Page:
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After completing this case study, the reader should be able to:
Discuss the possible etiology of bacterial disease following a viral illness such as influenza.
Discuss the use of rapid diagnostic testing methods that help differentiate bacterial species as well as determine organism-specific antibiotic resistance profiles.
Evaluate culture and sensitivity results, and determine the clinical significance of the minimum inhibitory concentration.
Design an evidence-based care plan to treat a bloodstream infection based on laboratory information.
Recommend a plan for monitoring efficacy and adverse effects of an antimicrobial therapy regimen.
Patient’s wife states of her husband, “Lately he has not been acting like himself. He has been very dizzy, tired, and has not been eating or drinking well.”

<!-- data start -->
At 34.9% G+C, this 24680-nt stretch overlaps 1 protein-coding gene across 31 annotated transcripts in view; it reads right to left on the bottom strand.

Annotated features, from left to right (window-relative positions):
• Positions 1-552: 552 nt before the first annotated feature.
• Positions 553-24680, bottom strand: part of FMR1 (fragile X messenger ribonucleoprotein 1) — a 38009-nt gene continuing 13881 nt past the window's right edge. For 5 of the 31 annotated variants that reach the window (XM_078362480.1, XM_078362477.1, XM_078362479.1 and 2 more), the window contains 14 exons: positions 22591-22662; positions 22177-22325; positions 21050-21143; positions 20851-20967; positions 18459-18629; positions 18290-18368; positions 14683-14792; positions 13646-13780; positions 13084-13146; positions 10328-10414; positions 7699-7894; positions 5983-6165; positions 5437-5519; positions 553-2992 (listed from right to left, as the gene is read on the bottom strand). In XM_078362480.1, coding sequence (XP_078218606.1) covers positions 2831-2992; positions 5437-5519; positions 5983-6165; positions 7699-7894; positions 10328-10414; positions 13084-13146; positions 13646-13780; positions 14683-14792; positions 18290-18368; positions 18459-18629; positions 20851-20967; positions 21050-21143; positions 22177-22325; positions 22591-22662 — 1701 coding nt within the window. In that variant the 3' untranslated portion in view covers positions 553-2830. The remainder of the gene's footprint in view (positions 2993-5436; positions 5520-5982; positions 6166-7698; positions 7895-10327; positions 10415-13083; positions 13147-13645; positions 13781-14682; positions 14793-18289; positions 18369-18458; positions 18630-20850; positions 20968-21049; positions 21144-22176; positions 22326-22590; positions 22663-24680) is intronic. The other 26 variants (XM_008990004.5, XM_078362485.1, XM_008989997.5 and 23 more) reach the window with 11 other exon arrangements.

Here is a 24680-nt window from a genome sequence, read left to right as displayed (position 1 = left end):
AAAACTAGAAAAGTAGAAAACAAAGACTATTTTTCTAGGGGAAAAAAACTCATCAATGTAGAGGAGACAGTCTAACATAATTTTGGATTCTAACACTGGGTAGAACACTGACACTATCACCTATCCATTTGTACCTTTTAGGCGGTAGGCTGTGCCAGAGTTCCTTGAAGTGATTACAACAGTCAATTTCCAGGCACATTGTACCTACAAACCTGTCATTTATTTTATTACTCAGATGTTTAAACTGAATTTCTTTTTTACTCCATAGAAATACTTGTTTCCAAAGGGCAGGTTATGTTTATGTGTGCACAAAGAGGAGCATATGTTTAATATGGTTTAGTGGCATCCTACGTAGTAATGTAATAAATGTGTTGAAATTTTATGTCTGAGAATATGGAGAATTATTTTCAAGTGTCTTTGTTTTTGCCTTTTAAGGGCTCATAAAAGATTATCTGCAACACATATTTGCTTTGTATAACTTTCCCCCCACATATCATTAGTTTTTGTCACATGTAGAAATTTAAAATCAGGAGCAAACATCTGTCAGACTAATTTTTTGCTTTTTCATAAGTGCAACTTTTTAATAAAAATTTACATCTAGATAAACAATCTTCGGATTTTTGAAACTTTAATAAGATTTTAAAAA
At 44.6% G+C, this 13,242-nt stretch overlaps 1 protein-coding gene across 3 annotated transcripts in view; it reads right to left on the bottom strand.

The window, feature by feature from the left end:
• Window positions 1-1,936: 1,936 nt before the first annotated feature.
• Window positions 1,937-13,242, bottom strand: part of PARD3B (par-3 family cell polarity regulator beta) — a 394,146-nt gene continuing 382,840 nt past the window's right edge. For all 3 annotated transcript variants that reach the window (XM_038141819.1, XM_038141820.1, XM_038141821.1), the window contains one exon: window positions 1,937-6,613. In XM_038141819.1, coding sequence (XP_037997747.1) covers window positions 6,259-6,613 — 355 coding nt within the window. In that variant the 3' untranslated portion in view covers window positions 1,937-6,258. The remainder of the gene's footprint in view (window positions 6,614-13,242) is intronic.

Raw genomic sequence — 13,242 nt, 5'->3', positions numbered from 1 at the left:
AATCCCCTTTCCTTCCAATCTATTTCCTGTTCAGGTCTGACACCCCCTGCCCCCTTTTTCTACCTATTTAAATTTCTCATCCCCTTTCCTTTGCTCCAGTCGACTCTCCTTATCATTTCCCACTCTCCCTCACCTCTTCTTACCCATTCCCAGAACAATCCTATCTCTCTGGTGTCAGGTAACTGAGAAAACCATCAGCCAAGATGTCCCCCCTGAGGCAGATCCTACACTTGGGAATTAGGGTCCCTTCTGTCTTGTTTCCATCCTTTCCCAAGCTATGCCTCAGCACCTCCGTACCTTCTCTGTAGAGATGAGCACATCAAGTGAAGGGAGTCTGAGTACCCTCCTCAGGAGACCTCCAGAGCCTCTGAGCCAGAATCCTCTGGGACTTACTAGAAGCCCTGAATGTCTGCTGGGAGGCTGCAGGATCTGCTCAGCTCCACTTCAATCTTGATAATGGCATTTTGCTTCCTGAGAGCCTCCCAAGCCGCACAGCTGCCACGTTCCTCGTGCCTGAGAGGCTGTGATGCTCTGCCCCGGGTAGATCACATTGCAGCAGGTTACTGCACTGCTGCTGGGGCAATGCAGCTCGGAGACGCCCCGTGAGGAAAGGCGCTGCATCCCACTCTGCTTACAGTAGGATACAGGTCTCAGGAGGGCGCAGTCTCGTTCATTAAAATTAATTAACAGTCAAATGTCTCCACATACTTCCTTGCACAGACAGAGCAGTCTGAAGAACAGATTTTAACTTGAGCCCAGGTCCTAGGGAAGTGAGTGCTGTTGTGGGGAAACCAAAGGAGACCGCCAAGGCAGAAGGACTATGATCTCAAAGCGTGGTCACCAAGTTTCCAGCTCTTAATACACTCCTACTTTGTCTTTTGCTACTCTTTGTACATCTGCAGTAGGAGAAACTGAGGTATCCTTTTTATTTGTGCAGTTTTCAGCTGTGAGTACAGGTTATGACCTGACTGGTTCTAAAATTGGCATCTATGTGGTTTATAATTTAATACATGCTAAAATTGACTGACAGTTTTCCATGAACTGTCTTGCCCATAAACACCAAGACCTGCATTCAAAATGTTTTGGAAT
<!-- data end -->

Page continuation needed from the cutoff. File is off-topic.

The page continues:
Jordan Zimmerman is a 68-year-old man who came to the ED via ambulance. The patient’s history is obtained from his wife. She describes a change in mental status, lethargy, and shortness of breath, along with a significant decrease in activity and nutritional intake. Over the past 24 hours he has become very nauseated and developed a fever (39°C). The symptoms started 3 days ago and have progressively worsened. He was seen by his primary care physician 6 days ago (last week) and determined to have a positive influenza-A nasal swab. He was prescribed oseltamivir and recently completed his 5-day treatment course.
Both parents are deceased (mother age 88 of PE; father age 71 of stroke). He is married without any children.
Retired steel mill worker and union chief, distant history of tobacco and alcohol use with no current use
Spironolactone 25 mg PO daily
Amlodipine 10 mg PO daily
Allopurinol 300 mg PO daily
Penicillin: hives when he was a child
Patient’s primary complaint is of nausea and dizziness, but due to current status, unable to review further.
The patient is clearly fatigued and appearing in respiratory distress.
BP 108/58, P 108, RR 36, T 39°C; Wt 64.2 kg, Ht 68″